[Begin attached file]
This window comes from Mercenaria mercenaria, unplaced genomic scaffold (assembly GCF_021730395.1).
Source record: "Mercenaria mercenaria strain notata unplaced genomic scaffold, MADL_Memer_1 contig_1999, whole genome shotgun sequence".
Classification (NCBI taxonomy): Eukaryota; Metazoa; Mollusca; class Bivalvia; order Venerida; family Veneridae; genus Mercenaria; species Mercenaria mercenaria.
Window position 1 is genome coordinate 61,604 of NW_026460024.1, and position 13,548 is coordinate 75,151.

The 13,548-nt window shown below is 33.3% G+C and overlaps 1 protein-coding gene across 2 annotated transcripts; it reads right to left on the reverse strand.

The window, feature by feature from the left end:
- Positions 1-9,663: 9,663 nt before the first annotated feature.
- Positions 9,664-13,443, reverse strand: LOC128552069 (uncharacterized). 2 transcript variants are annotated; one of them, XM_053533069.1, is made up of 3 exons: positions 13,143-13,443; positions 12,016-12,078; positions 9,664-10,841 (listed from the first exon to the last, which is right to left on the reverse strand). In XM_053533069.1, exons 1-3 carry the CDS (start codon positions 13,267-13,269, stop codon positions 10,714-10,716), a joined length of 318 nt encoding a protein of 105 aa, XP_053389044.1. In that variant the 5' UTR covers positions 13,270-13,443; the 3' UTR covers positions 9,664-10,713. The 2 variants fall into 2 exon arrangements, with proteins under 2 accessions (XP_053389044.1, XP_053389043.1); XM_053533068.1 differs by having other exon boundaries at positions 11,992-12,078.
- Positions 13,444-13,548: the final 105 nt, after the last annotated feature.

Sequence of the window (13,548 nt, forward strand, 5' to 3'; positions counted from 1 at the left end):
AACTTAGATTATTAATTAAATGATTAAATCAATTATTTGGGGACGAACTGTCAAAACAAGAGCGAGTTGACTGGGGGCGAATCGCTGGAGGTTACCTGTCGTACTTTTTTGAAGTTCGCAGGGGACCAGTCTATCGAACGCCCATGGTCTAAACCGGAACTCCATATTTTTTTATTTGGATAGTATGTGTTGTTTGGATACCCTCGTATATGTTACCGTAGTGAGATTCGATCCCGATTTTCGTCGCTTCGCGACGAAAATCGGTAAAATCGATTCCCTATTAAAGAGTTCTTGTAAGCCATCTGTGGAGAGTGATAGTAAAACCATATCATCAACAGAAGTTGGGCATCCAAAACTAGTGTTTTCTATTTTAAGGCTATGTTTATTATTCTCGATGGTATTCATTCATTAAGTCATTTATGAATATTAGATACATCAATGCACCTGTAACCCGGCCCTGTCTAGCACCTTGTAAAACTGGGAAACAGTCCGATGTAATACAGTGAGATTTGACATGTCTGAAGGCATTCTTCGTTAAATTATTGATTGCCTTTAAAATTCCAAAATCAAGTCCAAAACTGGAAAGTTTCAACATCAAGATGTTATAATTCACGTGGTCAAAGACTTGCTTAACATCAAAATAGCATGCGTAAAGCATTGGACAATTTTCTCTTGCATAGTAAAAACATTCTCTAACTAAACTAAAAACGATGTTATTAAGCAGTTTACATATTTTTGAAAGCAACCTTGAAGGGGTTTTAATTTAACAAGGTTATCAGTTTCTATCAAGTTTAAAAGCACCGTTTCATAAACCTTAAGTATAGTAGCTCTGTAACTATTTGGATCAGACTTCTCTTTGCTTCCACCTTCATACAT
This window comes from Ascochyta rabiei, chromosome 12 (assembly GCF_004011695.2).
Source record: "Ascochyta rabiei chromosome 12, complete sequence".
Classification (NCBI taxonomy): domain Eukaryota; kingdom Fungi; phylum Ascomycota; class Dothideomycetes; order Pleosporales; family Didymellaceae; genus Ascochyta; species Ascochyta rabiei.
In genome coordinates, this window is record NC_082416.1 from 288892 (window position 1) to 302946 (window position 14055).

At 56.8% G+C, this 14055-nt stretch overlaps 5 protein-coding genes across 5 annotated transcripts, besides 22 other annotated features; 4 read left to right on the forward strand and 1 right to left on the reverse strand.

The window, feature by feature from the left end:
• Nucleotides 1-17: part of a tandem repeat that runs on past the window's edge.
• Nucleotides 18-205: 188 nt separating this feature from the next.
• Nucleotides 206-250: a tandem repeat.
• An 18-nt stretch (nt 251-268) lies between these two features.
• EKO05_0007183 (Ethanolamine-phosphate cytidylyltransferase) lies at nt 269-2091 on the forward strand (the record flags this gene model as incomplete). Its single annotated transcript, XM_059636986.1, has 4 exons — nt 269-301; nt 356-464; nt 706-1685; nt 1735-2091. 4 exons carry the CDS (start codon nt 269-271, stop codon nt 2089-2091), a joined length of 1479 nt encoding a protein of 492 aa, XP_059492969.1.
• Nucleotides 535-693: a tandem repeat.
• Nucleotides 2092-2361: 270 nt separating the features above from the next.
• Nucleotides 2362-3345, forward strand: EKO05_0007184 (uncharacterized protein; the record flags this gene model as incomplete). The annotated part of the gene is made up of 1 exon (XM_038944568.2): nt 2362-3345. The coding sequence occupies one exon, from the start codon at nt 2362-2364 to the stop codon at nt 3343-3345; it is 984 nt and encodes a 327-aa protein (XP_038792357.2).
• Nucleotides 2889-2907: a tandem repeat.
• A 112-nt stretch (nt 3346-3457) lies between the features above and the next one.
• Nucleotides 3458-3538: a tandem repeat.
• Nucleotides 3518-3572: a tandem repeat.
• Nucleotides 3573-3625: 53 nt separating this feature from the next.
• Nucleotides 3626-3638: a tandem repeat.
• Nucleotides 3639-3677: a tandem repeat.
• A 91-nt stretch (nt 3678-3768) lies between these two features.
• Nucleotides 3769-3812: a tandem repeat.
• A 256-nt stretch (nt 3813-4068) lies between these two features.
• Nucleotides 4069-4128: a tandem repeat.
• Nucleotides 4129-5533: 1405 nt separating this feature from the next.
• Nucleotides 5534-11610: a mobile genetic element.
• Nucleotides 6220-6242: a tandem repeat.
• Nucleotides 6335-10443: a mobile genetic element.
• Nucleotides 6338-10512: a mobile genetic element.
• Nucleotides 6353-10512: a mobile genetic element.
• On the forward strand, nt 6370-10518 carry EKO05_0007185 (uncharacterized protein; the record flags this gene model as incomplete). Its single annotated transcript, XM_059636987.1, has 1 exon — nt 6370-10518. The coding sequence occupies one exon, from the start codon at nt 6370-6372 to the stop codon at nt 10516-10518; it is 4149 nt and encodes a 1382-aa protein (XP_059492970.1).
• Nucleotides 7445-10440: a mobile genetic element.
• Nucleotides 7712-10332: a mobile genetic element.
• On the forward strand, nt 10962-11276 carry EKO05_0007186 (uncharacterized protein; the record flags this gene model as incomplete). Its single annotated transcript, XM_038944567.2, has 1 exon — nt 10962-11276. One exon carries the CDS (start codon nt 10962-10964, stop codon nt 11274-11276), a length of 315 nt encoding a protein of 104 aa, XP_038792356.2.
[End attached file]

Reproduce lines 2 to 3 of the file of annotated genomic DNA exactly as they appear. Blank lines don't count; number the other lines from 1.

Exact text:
Source record: "Mercenaria mercenaria strain notata unplaced genomic scaffold, MADL_Memer_1 contig_1999, whole genome shotgun sequence".
Classification (NCBI taxonomy): Eukaryota; Metazoa; Mollusca; class Bivalvia; order Venerida; family Veneridae; genus Mercenaria; species Mercenaria mercenaria.